“Dunno. All of a sudden she was on the court and she was crying and Lydia went over to her and I backed off.”
They were together! Why weren't they at home? Maybe he should call the mall. Where did she go when she took the kids out? When she went out with friends? With Jean Balfour?
            He was in the car and driving home before he was conscious of having made a decision to do it. 
            There was no one there. He went upstairs to the bedroom. It smelled like her. Her perfume. Or shampoo. What was he looking for? Open drawers? Clothes? Kidnapping!
He went to Patti’s room. The bed was made. There was a doll on the floor by the dresser. How long was it since he'd been--? If he stopped moving, he knew he would collapse, maybe stop altogether.
He was down the stairs and out the door. As he was unlocking the car, he realized he’d forgotten to lock the front door, he’d left the house wide open. He ran back and locked the door. He was breathing fast and hard.
He drove as calmly as he could--he knew it wasn’t calm at all--to the Falkes Hollow playing fields. It wasn’t game day, was it? Just practice, right?
He found the Little League field and walked across to the coach. What was his name?
“Hi, Coach, I’m Derek Overchord’s father. Where is he? I have to talk to him.”
Derek was in right field. The coach called him in. He was mortified and Les could see he was also scared. They walked to the sidelines. Derek looked up at Les with his mouth open. Les knelt on one knee.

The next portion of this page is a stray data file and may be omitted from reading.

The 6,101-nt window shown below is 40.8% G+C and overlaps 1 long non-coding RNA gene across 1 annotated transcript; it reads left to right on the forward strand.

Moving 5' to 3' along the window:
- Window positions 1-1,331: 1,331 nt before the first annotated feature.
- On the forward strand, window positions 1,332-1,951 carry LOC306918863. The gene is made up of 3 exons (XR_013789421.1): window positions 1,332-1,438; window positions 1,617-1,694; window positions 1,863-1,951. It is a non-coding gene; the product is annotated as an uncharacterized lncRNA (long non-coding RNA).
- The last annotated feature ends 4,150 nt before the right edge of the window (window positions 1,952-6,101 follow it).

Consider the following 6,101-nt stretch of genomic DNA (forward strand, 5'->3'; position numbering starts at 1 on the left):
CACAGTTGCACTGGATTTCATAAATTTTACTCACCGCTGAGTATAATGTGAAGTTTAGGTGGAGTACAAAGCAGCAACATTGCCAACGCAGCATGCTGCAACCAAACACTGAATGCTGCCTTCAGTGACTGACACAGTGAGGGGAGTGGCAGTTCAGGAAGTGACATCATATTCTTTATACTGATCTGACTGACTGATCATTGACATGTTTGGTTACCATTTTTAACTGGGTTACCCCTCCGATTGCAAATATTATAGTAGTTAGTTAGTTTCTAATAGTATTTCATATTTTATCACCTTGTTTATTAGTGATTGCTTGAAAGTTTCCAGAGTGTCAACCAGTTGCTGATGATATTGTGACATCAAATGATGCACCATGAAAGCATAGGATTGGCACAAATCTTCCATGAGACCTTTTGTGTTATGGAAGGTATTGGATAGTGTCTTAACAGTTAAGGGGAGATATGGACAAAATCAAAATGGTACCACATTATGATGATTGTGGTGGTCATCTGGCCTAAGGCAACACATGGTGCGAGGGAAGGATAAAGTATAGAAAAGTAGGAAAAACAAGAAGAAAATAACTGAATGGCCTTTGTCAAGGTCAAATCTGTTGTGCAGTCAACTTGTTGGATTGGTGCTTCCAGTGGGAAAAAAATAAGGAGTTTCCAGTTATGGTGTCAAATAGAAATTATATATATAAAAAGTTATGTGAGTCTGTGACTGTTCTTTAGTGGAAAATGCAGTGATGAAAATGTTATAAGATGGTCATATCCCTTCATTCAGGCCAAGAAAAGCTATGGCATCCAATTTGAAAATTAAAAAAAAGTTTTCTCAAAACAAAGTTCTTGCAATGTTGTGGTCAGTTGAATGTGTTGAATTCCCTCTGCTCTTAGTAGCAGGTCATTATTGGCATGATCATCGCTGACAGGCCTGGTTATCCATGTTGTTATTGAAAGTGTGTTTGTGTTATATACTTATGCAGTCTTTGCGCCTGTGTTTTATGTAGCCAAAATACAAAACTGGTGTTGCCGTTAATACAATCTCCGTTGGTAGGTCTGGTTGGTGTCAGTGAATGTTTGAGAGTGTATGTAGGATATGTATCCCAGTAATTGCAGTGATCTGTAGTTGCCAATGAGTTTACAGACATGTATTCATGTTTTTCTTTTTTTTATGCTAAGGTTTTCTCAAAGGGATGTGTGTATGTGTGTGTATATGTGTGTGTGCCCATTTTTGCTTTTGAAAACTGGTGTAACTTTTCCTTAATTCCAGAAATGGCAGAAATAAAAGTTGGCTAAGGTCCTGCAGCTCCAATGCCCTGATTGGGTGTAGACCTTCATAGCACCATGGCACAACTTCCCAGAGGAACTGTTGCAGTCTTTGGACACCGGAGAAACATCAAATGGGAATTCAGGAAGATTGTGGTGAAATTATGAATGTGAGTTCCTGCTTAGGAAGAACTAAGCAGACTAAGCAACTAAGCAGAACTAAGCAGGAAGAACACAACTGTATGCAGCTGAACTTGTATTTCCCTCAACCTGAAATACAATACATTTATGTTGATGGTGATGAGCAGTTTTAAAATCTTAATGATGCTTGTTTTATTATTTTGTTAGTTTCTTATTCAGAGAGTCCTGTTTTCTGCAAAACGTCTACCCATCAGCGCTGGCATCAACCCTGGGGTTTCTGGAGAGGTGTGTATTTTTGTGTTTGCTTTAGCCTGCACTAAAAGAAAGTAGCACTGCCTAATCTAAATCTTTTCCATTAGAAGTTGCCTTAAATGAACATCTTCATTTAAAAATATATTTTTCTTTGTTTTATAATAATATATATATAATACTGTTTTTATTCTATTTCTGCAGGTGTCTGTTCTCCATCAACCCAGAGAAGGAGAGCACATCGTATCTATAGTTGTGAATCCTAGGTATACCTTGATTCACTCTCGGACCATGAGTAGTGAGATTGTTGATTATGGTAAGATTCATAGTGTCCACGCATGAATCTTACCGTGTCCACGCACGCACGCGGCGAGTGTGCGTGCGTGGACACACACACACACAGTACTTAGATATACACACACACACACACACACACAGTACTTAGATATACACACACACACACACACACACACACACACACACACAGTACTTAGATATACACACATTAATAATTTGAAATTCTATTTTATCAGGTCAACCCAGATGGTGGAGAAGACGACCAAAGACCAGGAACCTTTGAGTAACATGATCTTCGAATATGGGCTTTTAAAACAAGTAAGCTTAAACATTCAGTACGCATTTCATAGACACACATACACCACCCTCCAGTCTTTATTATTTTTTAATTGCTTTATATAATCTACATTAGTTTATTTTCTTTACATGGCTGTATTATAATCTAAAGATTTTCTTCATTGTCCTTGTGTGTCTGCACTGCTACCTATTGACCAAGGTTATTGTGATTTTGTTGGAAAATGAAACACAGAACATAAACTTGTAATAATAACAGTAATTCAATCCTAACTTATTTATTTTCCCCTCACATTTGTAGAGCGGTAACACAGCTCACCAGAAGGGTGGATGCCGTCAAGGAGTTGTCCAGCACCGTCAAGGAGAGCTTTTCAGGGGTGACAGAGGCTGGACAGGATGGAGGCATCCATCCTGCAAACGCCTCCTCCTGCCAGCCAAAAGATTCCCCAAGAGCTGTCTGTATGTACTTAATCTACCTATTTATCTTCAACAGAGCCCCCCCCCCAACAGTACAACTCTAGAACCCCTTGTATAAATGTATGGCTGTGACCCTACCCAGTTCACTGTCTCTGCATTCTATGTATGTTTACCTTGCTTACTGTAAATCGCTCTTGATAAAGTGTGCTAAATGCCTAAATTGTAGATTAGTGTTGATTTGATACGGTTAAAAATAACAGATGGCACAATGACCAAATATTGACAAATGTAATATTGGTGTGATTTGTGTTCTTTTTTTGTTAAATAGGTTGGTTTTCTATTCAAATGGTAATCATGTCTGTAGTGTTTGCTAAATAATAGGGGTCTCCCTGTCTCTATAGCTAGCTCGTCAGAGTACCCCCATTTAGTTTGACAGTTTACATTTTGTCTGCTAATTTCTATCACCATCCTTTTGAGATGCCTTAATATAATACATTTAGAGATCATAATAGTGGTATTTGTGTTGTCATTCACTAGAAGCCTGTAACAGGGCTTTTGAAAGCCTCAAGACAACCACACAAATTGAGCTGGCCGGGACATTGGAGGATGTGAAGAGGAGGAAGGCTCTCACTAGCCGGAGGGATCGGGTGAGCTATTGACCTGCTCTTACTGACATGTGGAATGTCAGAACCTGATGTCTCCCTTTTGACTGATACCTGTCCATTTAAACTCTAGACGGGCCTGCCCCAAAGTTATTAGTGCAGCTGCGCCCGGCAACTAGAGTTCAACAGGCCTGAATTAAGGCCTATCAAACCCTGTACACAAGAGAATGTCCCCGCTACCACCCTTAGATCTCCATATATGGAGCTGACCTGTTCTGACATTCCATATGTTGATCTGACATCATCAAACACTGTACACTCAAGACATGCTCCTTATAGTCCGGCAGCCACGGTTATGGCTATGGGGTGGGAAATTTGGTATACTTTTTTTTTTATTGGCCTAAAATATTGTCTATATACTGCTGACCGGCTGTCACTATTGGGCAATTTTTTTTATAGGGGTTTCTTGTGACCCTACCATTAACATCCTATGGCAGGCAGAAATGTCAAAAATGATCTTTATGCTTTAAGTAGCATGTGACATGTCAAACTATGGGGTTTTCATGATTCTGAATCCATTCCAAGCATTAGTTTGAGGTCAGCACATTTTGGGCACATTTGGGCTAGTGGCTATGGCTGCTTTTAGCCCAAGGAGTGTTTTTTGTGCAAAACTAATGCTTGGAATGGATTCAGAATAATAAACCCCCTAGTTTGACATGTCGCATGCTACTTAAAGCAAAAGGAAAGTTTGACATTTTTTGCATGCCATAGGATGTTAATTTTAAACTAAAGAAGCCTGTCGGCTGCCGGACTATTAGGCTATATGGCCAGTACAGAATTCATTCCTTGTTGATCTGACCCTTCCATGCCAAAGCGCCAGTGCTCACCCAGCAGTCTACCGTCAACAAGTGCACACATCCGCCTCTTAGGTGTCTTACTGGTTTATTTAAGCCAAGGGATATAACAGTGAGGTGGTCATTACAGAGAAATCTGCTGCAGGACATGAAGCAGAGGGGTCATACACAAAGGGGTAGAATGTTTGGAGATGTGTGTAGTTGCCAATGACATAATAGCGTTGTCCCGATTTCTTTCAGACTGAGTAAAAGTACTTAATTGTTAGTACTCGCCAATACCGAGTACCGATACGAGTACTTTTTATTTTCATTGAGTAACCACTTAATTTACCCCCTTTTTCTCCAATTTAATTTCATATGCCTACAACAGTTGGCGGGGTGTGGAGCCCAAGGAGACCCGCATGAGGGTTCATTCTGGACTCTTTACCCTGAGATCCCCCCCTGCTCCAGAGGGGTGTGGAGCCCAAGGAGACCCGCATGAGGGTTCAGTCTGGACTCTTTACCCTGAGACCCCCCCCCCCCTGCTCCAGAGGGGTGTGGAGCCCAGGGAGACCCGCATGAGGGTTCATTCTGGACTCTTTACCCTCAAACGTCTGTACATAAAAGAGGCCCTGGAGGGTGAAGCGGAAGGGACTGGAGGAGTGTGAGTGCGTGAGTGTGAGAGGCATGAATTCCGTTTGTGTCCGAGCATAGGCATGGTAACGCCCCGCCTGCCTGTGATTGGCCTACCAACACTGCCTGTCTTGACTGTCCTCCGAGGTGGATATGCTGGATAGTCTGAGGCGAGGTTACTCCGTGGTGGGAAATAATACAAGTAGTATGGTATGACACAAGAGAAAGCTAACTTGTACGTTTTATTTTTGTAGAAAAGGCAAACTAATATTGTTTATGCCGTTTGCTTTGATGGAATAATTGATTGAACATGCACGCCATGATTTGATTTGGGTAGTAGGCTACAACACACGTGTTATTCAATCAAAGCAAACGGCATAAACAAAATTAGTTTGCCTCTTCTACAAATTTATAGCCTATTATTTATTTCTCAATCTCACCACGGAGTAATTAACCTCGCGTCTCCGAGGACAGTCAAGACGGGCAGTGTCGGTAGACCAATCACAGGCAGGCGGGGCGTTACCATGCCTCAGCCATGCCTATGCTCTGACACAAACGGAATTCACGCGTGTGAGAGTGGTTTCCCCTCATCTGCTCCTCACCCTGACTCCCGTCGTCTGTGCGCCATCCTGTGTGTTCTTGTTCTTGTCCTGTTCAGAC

“Do you know where your mother and Patti are?”
“Dad, what’s happening?”
“I don’t know, buddy. Maybe nothing. Do you know where Patti is?”
“No, where is she?” There were tears in his eyes. "What's happening?" He tried not to, but he started to shake. He turned his back to the field so no one would see him.
Les grabbed him, held him. “No, no, no, buddy, don’t get upset. I’m just trying to find them.”
And then Derek was sobbing. “Why! What happened!” He held tight to Les and part of him was also trying to get away.
 “Do you know why Patti left school today?”
“No, huh uh, I don’t know.” 
            He wouldn't look directly at Les.
“She’s just sad, we’re sad.”
“Dad, please, I dunno. The kids said she peed herself.”
“Mrs. Short told her she should wait til lunch and I guess she tried to but she didn’t make it.”
“Holy Jesus Christ.” Les grabbed Derek’s arm at the elbow and started walking.
“Dad, please, I want to stay at practice.”
“Get your stuff.”
“Dad, please!”
“Do it, goddamnit!”
The coach was walking toward them and Les shouted, “Not now!”
They were on the way to Falkes Hollow Elementary, neither with a seatbelt fastened, when Les drove through a red light as a motorcycle came into the intersection and he jammed the brake and swerved the car and smashed into a mail collection box. 
Both the motorcyclist and a friend on a second bike kept speeding on down the street and out of sight.
They were taken to the hospital and released some time later. Lydia came for them. Patti was with her.